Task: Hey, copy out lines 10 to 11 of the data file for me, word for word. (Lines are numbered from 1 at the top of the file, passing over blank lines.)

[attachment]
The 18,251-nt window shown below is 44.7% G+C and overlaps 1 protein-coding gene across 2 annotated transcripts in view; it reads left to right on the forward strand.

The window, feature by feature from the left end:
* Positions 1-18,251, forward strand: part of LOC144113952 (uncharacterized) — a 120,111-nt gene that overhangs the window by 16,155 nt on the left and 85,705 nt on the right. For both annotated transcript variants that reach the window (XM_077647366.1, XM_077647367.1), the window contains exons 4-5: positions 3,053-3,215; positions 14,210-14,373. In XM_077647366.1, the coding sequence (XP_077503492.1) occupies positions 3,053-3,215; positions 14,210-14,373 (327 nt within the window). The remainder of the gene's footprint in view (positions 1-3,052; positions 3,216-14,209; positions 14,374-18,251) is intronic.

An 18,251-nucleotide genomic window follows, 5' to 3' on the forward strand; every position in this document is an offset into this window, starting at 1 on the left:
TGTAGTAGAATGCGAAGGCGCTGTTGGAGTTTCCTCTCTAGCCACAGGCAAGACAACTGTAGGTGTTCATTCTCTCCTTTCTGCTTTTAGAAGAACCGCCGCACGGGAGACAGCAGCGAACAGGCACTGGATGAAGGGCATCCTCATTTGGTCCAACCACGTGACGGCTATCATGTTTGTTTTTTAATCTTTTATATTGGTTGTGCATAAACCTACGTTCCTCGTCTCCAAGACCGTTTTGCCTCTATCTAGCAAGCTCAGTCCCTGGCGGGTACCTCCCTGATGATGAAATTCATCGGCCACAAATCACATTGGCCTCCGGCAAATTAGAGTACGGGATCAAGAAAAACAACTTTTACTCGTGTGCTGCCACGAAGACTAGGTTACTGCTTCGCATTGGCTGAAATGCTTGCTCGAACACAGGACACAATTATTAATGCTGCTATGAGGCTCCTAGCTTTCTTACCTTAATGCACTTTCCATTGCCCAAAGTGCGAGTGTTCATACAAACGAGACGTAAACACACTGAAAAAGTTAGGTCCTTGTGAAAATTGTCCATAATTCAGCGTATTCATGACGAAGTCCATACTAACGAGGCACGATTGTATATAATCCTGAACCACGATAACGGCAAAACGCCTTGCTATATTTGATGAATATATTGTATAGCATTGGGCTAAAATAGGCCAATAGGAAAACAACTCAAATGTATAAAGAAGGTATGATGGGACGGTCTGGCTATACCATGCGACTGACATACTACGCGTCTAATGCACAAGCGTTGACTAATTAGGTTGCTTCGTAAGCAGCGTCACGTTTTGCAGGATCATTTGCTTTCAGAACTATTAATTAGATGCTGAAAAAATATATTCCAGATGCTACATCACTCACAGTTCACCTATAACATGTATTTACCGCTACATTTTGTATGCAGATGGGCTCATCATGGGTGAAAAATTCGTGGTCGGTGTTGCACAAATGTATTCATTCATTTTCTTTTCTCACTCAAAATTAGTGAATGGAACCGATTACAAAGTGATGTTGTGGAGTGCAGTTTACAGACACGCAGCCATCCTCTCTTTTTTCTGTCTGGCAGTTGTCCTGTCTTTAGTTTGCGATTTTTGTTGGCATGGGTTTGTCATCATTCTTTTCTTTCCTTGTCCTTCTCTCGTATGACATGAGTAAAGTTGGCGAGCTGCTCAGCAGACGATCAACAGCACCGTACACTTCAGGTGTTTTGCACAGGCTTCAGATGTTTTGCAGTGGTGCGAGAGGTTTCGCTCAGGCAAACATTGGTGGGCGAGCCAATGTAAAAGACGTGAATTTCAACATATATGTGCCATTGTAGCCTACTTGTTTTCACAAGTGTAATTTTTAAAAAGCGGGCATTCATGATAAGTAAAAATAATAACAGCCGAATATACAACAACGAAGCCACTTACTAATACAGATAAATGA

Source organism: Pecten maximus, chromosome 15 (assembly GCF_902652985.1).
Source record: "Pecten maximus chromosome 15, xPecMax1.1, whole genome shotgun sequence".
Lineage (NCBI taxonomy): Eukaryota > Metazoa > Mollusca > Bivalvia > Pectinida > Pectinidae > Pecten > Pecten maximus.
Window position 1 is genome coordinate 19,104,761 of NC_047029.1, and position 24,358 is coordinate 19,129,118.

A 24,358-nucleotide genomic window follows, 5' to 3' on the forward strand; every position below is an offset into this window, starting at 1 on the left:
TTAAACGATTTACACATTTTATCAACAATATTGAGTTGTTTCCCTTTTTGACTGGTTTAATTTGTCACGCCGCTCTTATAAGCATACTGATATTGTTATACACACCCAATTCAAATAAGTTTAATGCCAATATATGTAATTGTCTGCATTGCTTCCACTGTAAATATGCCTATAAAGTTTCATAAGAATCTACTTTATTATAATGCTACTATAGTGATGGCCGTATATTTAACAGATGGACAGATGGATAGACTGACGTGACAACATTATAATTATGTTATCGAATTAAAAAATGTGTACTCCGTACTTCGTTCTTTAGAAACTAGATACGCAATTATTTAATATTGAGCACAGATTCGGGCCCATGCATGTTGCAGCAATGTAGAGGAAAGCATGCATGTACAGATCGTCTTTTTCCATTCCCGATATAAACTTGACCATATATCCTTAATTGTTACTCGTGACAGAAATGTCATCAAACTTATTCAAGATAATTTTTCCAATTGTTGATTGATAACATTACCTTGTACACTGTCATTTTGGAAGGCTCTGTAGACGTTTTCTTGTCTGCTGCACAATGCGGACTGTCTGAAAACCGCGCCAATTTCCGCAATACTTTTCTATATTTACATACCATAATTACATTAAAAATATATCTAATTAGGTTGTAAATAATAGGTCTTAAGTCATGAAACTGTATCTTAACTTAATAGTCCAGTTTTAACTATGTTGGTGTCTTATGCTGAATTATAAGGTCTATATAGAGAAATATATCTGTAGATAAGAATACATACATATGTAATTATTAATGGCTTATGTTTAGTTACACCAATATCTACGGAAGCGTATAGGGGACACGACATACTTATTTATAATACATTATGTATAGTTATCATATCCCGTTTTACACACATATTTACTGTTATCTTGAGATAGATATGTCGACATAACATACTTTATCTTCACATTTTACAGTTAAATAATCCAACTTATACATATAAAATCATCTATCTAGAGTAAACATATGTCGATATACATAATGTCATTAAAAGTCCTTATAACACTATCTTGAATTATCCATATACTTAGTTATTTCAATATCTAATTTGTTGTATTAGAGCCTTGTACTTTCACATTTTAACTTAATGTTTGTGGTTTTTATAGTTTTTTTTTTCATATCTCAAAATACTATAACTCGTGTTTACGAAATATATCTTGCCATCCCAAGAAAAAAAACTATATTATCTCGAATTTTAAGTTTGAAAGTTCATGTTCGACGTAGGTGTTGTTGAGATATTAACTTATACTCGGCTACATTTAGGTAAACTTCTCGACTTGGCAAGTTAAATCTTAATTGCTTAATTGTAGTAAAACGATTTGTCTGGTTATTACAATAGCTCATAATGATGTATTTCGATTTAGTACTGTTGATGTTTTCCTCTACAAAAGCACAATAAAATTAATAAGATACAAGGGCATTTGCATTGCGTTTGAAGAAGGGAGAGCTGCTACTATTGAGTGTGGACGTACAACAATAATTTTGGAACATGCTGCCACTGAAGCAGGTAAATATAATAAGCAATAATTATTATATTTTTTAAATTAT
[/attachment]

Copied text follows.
A 24,358-nucleotide genomic window follows, 5' to 3' on the forward strand; every position below is an offset into this window, starting at 1 on the left:
TTAAACGATTTACACATTTTATCAACAATATTGAGTTGTTTCCCTTTTTGACTGGTTTAATTTGTCACGCCGCTCTTATAAGCATACTGATATTGTTATACACACCCAATTCAAATAAGTTTAATGCCAATATATGTAATTGTCTGCATTGCTTCCACTGTAAATATGCCTATAAAGTTTCATAAGAATCTACTTTATTATAATGCTACTATAGTGATGGCCGTATATTTAACAGATGGACAGATGGATAGACTGACGTGACAACATTATAATTATGTTATCGAATTAAAAAATGTGTACTCCGTACTTCGTTCTTTAGAAACTAGATACGCAATTATTTAATATTGAGCACAGATTCGGGCCCATGCATGTTGCAGCAATGTAGAGGAAAGCATGCATGTACAGATCGTCTTTTTCCATTCCCGATATAAACTTGACCATATATCCTTAATTGTTACTCGTGACAGAAATGTCATCAAACTTATTCAAGATAATTTTTCCAATTGTTGATTGATAACATTACCTTGTACACTGTCATTTTGGAAGGCTCTGTAGACGTTTTCTTGTCTGCTGCACAATGCGGACTGTCTGAAAACCGCGCCAATTTCCGCAATACTTTTCTATATTTACATACCATAATTACATTAAAAATATATCTAATTAGGTTGTAAATAATAGGTCTTAAGTCATGAAACTGTATCTTAACTTAATAGTCCAGTTTTAACTATGTTGGTGTCTTATGCTGAATTATAAGGTCTATATAGAGAAATATATCTGTAGATAAGAATACATACATATGTAATTATTAATGGCTTATGTTTAGTTACACCAATATCTACGGAAGCGTATAGGGGACACGACATACTTATTTATAATACATTATGTATAGTTATCATATCCCGTTTTACACACATATTTACTGTTATCTTGAGATAGATATGTCGACATAACATACTTTATCTTCACATTTTACAGTTAAATAATCCAACTTATACATATAAAATCATCTATCTAGAGTAAACATATGTCGATATACATAATGTCATTAAAAGTCCTTATAACACTATCTTGAATTATCCATATACTTAGTTATTTCAATATCTAATTTGTTGTATTAGAGCCTTGTACTTTCACATTTTAACTTAATGTTTGTGGTTTTTATAGTTTTTTTTTTCATATCTCAAAATACTATAACTCGTGTTTACGAAATATATCTTGCCATCCCAAGAAAAAAAACTATATTATCTCGAATTTTAAGTTTGAAAGTTCATGTTCGACGTAGGTGTTGTTGAGATATTAACTTATACTCGGCTACATTTAGGTAAACTTCTCGACTTGGCAAGTTAAATCTTAATTGCTTAATTGTAGTAAAACGATTTGTCTGGTTATTACAATAGCTCATAATGATGTATTTCGATTTAGTACTGTTGATGTTTTCCTCTACAAAAGCACAATAAAATTAATAAGATACAAGGGCATTTGCATTGCGTTTGAAGAAGGGAGAGCTGCTACTATTGAGTGTGGACGTACAACAATAATTTTGGAACATGCTGCCACTGAAGCAGGTAAATATAATAAGCAATAATTATTATATTTTTTAAATTAT